South Korean 'Love Hotels' Clean up Act to Woo New Clients
By Christine Kim 12 August 2015
SEOUL — The grimy windows, racks of adult videos and red bedroom lights are disappearing from South Korea’s short-stay hotels as they move upmarket to lure young people who are shedding conservative attitudes in favor of more openness about sex.
Competition is heating up amid the falling numbers of the so-called “love hotels”, which featured this year in television advertisements by smartphone app companies targeting young, privacy-seeking couples who form the bulk of customers.
At the Hotel Yaja Wangsimni in Seoul, part of a growing franchise chain, amorous couples can enjoy rooms with whirlpool baths, laptops, brand-name amenities and fresh bedsheets, all for 30,000 won ($26) for three hours.
“Motels are now becoming accepted as places couples can comfortably visit as part of regular dates,” said a 30-year-old student surnamed Yang, who visits short-stay hotels with his girlfriend up to four times a month.
Yang, who lives with his parents, like most unmarried young South Korean adults, declined to give his full name.
As young Koreans become less inhibited about using love hotels, they are growing pickier about the ones they frequent, said Kim Young-su, a manager at Yaja franchise brand owner Yanolja, whose name translates as “Hey, let’s play”.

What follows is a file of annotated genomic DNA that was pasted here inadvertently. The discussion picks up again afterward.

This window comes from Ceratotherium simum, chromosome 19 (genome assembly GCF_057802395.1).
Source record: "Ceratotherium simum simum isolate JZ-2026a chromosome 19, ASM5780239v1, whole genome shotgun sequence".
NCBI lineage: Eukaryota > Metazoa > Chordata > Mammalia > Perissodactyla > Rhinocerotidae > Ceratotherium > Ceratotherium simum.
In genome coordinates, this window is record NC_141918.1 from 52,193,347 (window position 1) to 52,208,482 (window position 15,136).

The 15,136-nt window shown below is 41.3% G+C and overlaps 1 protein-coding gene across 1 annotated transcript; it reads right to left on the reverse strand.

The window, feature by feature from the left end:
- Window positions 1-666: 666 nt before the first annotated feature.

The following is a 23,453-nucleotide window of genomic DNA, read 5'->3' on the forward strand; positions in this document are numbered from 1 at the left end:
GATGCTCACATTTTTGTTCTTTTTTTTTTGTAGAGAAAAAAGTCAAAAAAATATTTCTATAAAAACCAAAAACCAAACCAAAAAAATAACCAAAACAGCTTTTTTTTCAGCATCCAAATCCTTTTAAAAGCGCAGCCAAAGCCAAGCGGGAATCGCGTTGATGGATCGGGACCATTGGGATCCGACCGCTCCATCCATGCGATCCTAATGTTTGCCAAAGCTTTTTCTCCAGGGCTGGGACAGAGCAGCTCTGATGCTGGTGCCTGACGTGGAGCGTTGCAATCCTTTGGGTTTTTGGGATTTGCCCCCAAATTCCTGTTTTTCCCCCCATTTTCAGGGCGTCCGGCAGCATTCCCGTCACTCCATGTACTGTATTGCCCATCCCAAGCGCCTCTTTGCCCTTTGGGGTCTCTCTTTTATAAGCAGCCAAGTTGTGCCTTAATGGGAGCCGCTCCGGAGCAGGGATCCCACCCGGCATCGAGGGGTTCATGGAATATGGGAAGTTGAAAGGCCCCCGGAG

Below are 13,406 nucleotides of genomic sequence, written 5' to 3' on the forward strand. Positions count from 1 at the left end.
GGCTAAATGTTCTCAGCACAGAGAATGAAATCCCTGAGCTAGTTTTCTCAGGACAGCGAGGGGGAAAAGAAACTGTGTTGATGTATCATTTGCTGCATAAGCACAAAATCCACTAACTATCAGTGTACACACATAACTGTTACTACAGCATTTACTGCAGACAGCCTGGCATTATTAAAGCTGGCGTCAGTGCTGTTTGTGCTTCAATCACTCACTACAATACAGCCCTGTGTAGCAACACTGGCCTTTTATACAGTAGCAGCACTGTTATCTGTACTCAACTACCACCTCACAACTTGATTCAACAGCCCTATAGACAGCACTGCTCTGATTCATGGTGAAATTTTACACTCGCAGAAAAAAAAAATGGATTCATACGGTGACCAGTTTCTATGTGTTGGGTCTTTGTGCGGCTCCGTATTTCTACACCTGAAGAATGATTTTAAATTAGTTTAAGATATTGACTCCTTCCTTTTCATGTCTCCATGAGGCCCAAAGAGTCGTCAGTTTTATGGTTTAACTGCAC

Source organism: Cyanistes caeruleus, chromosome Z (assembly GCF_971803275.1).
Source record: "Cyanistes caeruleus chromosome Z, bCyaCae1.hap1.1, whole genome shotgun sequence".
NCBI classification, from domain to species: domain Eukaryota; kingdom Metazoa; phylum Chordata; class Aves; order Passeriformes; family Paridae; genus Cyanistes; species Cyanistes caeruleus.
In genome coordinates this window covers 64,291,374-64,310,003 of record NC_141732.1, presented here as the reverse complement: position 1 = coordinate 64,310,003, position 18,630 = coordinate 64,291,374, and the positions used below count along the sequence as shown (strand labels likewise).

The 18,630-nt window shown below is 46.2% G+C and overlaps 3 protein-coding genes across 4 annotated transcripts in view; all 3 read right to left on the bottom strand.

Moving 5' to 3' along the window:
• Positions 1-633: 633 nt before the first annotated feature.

“In the past, the bedrooms were dim and complimentary facilities were non-existent,” Kim added. “The buildings were designed for a single purpose.”
Yanolja has 70 locations and provides information on motels and hotels through its website and mobile phone app.
Hotel owners who modernize their buildings can typically double or triple revenues, said Lee Seung-rae, chief executive of Hotelinn, which offers management classes for motel owners.
“It’s impossible for small- to medium-sized hotels and motels to make a profit off overnight stays alone,” Lee added.
South Korea’s hotel business boomed in the late 1990s and early 2000s after the government issued thousands of permits in the wake of the 1988 Seoul Olympic Games.
Many of those hotels turned into love hotels, with many engaging in prostitution, which is illegal in South Korea, until a 2004 crackdown by then-President Roh Moo-hyun drove some out of business, while others began to spruce themselves up.
By 2013, South Korea had about 25,000 establishments that do not offer high-end services such as breakfast and English-speaking lobby staff, a fall of about 12 percent from 2006, government data shows.
They generated revenue of 2.2 trillion won, versus sales of 5.6 trillion won for the country’s 630 luxury hotels.
Customers waiting for a room at the Hotel Yaja in Seoul’s Wangsimni neighbourhood can sit in the lobby and help themselves to coffee or a vending machine snack, in contrast with the hidden entrances and curtained parking areas often used elsewhere to shield customers from curious eyes.
“Other motel owners should be more open about their business and veer away from the dark side of the trade,” said 10-year industry veteran Huh Soon-young, 52, referring to prostitution.
Quality is also becoming a more important criterion as the tech-savvy clientele of short-stay hotels increasingly engage in comparison shopping. As apps gain popularity and celebrities appear in ads, love hotels have become more mainstream.
“Very clean! Hygienic!” one user said on the Yanolja app, reviewing a short-stay hotel in the upmarket Gangnam district. “I liked how the toilet is inside a separate space. Very good for shy couples.”